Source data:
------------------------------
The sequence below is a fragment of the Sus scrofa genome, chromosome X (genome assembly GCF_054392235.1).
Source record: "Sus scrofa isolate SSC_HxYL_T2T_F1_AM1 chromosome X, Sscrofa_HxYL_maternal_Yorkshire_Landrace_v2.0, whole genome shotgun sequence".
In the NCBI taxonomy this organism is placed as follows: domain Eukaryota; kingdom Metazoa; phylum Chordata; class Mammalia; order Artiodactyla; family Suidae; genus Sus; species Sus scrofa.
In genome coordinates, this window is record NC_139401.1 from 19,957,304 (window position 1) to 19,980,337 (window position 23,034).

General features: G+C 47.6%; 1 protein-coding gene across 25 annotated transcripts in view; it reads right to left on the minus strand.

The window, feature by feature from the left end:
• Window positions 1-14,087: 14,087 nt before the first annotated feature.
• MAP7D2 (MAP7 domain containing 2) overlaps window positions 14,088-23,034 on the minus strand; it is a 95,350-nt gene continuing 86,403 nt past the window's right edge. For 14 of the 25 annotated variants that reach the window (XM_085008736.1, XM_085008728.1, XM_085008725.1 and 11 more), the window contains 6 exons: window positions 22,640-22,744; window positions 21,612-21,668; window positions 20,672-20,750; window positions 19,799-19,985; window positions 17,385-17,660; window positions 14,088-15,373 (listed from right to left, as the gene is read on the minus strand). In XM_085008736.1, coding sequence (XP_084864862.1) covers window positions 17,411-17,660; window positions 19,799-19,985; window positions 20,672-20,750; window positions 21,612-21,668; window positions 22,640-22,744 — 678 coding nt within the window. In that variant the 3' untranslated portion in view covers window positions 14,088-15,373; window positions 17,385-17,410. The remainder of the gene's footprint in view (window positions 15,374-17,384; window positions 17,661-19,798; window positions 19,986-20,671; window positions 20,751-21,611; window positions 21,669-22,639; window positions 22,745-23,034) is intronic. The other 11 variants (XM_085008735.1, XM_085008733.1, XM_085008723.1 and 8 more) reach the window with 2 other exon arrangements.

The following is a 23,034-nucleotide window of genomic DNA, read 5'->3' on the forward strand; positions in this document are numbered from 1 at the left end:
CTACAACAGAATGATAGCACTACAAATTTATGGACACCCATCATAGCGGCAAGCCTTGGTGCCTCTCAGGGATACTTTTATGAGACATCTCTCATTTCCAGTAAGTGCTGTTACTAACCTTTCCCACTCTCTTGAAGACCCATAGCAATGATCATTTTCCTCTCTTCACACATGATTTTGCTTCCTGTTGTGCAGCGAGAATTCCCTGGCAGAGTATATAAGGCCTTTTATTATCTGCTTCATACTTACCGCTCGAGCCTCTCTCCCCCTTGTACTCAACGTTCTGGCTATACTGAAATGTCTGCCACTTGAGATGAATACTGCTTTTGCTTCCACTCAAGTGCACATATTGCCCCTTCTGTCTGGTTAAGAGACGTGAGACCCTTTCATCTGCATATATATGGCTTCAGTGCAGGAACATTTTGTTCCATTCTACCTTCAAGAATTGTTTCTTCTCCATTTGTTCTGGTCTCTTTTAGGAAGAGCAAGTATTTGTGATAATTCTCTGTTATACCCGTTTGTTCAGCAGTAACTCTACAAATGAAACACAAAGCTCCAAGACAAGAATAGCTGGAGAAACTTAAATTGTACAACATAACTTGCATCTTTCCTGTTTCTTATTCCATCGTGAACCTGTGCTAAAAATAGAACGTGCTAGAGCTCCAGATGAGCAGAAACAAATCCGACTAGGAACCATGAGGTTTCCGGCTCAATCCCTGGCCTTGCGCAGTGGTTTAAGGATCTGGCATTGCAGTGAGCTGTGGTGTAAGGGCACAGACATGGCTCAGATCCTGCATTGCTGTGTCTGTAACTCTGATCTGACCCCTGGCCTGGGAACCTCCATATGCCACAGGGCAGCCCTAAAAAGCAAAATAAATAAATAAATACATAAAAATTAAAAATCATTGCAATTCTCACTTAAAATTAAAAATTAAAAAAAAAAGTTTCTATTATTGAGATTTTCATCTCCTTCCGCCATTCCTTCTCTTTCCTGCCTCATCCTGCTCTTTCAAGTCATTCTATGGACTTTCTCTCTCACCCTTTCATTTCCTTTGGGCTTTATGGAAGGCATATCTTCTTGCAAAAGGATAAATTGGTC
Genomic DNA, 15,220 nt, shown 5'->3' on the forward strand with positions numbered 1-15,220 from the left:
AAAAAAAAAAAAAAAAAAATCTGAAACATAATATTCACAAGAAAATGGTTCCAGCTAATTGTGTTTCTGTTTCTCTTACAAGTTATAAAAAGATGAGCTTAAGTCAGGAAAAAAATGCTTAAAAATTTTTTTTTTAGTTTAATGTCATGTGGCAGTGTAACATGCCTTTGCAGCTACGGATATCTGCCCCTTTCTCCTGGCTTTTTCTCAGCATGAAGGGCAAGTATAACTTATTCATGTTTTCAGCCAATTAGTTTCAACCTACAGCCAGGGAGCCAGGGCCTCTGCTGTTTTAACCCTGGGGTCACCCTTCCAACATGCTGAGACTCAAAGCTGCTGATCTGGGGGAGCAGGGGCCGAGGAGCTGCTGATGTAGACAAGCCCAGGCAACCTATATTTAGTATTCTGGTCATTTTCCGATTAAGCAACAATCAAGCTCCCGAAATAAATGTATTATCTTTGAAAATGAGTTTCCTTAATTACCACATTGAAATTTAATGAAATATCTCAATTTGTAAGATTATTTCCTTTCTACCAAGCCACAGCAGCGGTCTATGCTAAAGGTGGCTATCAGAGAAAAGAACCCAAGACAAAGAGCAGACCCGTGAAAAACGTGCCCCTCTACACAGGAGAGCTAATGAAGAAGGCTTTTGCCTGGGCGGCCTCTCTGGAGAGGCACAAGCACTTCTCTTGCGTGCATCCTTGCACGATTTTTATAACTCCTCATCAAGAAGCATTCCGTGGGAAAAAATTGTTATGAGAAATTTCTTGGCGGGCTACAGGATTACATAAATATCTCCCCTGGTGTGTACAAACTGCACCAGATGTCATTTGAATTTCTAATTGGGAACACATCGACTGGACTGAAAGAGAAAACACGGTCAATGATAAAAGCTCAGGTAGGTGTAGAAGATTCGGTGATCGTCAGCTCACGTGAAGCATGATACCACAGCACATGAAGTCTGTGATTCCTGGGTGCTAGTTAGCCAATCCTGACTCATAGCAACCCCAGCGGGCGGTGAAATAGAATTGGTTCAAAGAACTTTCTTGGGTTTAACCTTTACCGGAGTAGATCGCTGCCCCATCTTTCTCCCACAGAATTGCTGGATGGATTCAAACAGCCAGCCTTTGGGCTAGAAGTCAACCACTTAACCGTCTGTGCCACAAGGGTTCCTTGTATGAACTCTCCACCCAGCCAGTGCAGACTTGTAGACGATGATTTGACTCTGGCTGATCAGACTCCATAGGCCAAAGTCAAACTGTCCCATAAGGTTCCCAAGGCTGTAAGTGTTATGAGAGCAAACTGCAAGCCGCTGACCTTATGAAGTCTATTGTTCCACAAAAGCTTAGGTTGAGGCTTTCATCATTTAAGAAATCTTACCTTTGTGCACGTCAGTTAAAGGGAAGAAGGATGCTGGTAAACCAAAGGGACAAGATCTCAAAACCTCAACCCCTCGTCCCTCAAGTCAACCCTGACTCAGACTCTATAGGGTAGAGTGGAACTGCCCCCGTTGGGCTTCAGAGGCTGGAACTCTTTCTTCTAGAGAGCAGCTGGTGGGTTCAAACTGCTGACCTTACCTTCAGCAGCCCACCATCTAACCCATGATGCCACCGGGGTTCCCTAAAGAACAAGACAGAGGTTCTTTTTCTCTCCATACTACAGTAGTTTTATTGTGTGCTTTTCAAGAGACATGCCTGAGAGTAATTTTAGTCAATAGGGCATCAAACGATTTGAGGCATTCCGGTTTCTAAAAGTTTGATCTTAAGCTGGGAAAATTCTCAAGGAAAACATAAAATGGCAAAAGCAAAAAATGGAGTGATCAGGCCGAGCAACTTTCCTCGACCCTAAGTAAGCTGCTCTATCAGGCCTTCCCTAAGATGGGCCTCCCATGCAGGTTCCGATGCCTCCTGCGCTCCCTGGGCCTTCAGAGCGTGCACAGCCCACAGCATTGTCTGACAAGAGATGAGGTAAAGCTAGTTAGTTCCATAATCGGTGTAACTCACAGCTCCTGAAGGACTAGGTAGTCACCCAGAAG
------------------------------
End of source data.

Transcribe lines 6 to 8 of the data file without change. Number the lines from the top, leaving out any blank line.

The window, feature by feature from the left end:
• Window positions 1-14,087: 14,087 nt before the first annotated feature.
• MAP7D2 (MAP7 domain containing 2) overlaps window positions 14,088-23,034 on the minus strand; it is a 95,350-nt gene continuing 86,403 nt past the window's right edge. For 14 of the 25 annotated variants that reach the window (XM_085008736.1, XM_085008728.1, XM_085008725.1 and 11 more), the window contains 6 exons: window positions 22,640-22,744; window positions 21,612-21,668; window positions 20,672-20,750; window positions 19,799-19,985; window positions 17,385-17,660; window positions 14,088-15,373 (listed from right to left, as the gene is read on the minus strand). In XM_085008736.1, coding sequence (XP_084864862.1) covers window positions 17,411-17,660; window positions 19,799-19,985; window positions 20,672-20,750; window positions 21,612-21,668; window positions 22,640-22,744 — 678 coding nt within the window. In that variant the 3' untranslated portion in view covers window positions 14,088-15,373; window positions 17,385-17,410. The remainder of the gene's footprint in view (window positions 15,374-17,384; window positions 17,661-19,798; window positions 19,986-20,671; window positions 20,751-21,611; window positions 21,669-22,639; window positions 22,745-23,034) is intronic. The other 11 variants (XM_085008735.1, XM_085008733.1, XM_085008723.1 and 8 more) reach the window with 2 other exon arrangements.